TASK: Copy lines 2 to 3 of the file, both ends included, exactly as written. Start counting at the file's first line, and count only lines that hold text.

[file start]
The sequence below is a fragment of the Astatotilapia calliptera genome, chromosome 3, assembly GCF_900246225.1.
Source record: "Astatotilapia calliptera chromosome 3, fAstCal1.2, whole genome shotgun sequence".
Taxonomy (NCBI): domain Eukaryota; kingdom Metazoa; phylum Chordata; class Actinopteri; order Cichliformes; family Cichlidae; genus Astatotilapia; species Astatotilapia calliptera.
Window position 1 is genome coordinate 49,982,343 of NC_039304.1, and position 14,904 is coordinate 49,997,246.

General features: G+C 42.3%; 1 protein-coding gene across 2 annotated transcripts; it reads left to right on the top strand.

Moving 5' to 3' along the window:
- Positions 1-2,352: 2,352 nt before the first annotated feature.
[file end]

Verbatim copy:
Source record: "Astatotilapia calliptera chromosome 3, fAstCal1.2, whole genome shotgun sequence".
Taxonomy (NCBI): domain Eukaryota; kingdom Metazoa; phylum Chordata; class Actinopteri; order Cichliformes; family Cichlidae; genus Astatotilapia; species Astatotilapia calliptera.